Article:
Guidelines advising against the teaching of heading in football training for primary school children is proof of “big progress” towards reducing health risks, says PFA chief executive Gordon Taylor.
The football associations of England, Scotland and Northern Ireland announced on Monday they were introducing the guidelines for coaches, which also advises a “graduated approach” to introduce heading training at U12 to U16 level.
Speaking to Sky Sports News, Taylor also referenced the proposed introduction of concussion substitutes, which are expected to be discussed by lawmakers at the International Football Association Board annual general meeting in Belfast on Saturday.
“We have made big progress with the way we are dealing with concussion now and [when] there are possibilities of head injuries, concussion substitutes in the game so it is all part of a process.
“I am pleased that it is being led, it needs to be led by the governing body.
“It includes experts in this field. It is a worldwide problem but it would be good if football could also contribute to dealing with these issues.”
The changes come as a result of a FIELD study, joint-funded by the English FA and the PFA, which was published in October.
Experts at Glasgow University found former professional footballers are three-and-a-half times more likely to die of neurodegenerative disease than age-matched members of the population.
The study did not identify the cause of the increased risk, but repeated heading of the ball was found to be a likely factor, with Taylor indicating the PFA will continue to be involved in further research into heading.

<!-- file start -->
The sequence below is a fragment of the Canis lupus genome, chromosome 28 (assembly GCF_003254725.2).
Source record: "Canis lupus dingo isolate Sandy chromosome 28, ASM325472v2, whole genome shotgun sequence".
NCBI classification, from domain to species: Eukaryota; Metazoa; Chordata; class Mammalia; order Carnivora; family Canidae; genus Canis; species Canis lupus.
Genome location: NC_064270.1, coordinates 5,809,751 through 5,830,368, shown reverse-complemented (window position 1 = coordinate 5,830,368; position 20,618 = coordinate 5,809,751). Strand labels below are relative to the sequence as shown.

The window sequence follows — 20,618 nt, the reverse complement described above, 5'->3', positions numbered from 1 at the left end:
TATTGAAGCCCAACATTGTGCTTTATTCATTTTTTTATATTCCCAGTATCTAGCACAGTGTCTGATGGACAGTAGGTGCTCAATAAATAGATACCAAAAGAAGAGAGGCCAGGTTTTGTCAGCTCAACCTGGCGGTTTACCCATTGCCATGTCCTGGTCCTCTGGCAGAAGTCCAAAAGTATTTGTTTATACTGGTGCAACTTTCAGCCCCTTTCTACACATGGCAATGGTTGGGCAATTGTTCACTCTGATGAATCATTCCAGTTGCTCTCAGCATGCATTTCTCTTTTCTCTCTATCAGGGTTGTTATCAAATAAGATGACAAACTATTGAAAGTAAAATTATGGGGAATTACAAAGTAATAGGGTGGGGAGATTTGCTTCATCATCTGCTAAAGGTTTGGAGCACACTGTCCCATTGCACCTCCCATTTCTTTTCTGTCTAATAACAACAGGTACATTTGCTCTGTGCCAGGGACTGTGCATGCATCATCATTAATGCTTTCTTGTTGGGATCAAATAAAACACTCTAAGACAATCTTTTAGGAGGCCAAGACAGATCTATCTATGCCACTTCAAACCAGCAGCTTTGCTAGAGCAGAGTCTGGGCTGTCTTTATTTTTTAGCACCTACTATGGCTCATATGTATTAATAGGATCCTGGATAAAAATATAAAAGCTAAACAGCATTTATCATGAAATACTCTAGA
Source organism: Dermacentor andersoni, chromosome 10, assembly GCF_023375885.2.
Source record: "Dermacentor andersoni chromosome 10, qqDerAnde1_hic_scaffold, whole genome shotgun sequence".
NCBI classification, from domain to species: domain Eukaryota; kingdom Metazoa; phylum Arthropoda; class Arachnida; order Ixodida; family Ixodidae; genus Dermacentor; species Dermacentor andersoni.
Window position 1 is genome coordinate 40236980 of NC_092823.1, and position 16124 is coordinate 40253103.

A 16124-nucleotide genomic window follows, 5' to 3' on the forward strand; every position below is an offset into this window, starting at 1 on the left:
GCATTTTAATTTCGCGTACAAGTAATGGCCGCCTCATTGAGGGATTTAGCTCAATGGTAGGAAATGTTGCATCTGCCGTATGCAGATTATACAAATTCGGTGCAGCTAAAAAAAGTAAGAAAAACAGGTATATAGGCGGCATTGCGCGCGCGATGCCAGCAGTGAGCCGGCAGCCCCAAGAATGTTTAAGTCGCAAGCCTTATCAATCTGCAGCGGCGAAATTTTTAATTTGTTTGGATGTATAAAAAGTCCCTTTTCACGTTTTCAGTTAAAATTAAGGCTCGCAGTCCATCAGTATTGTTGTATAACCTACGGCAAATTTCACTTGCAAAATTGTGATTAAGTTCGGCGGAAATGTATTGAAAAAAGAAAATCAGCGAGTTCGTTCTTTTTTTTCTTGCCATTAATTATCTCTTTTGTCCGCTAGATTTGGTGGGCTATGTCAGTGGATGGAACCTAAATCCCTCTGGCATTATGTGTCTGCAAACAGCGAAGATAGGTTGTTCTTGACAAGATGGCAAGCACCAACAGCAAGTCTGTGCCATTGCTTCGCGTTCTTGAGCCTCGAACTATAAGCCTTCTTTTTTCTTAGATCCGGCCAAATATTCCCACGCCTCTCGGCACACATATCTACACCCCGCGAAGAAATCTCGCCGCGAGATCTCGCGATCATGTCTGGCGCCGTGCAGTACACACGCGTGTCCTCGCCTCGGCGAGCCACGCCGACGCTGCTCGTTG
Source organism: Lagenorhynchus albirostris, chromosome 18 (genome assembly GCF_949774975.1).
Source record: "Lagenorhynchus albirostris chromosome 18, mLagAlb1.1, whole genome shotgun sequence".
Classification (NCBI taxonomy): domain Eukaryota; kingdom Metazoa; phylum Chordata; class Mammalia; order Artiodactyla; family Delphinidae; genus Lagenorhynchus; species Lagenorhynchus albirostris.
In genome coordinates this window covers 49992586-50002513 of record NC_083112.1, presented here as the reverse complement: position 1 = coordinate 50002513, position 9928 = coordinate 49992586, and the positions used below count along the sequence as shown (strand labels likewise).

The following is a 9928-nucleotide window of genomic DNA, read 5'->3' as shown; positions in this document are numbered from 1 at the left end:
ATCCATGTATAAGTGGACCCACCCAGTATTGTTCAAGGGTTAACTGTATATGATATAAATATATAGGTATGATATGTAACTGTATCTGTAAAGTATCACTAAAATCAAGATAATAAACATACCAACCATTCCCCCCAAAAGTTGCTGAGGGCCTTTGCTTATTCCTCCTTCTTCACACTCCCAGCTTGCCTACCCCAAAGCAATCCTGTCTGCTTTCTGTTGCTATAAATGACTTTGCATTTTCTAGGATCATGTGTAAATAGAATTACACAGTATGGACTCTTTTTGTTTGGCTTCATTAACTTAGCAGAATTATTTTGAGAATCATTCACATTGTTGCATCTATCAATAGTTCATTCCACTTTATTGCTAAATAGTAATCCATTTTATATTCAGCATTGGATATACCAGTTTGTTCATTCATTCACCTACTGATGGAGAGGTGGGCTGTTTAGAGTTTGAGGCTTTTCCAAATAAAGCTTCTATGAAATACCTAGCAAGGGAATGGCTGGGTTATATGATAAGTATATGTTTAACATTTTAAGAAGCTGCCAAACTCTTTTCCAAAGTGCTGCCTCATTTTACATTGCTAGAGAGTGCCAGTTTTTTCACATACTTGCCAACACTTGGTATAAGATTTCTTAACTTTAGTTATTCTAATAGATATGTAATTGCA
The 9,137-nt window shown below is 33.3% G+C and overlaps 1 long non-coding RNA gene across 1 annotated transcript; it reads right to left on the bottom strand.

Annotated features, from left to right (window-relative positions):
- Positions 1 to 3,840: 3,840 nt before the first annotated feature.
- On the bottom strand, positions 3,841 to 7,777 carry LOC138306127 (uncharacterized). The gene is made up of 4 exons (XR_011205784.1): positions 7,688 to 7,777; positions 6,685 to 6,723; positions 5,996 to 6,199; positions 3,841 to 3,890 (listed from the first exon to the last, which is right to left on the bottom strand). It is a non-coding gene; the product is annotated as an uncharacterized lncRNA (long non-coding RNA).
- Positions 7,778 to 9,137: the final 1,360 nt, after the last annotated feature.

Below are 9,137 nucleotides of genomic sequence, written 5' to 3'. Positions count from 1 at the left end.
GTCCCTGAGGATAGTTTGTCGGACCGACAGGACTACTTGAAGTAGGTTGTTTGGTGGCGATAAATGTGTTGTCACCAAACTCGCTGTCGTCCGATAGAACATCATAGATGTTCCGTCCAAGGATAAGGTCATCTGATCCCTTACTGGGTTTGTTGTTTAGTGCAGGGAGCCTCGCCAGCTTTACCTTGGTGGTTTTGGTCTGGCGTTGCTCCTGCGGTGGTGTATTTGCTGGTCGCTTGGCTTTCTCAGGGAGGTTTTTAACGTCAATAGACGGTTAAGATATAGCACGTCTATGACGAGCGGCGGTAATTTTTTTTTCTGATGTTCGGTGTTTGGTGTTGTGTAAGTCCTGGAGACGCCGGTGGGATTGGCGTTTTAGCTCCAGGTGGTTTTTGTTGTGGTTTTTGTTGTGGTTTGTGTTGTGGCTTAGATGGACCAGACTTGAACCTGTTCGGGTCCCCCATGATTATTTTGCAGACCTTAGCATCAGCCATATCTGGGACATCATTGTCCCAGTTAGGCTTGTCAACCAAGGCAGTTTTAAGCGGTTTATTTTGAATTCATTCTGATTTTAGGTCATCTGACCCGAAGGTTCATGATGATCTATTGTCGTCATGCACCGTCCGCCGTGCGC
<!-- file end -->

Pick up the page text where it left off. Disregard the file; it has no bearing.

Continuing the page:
Dawn Astle, who has campaigned for changes in rules over heading, welcomed the new guidelines as “sensible”.
The coroner ruled the death of the former West Brom striker was caused by the repeated heading of footballs.
The FAs implemented the changes after consultation with UEFA, which is expected to offer Europe-wide guidance on the issue later this year.
The new guidelines were welcomed by Headway, the brain injury association, but it questioned why the ban should be limited to children.
“We cannot allow for key questions to remain unanswered, such as at what age is it safe to head a modern football – if at all?
“Neither can we afford to wait 30 years for the results of a longitudinal study to reveal the answers or hesitate to introduce other common sense measures that protect players – such as concussion substitutes.”
The statement added: “Football has to be willing to react to this growing body of evidence and not solely rely on dementia diagnoses when assessing the relative risks of heading footballs compared to the wider health benefits we know playing sports brings.”
‘Rudiger case must not put players off complaint process’
Meanwhile, Taylor also believes supporters must continue to self-police abuse from within the stands, after no evidence was found to support Antonio Rudiger’s claim he was subjected to racial abuse.
The Chelsea defender alleged he heard monkey noises during their 2-0 win against Tottenham in December, and told Sky in Germany that “racism has won”.
On January 6, Tottenham said they and police had “exhausted” all lines of enquiry but they were unable to “corroborate or contradict” the allegation.
“If a complaint is made and not followed through then it has got to be very frustrating for the individual concerned but you don’t want it to stop that complaint process,” Taylor said.
“Any player needs to be fully supported and believed and for the best possible use of any evidence.”
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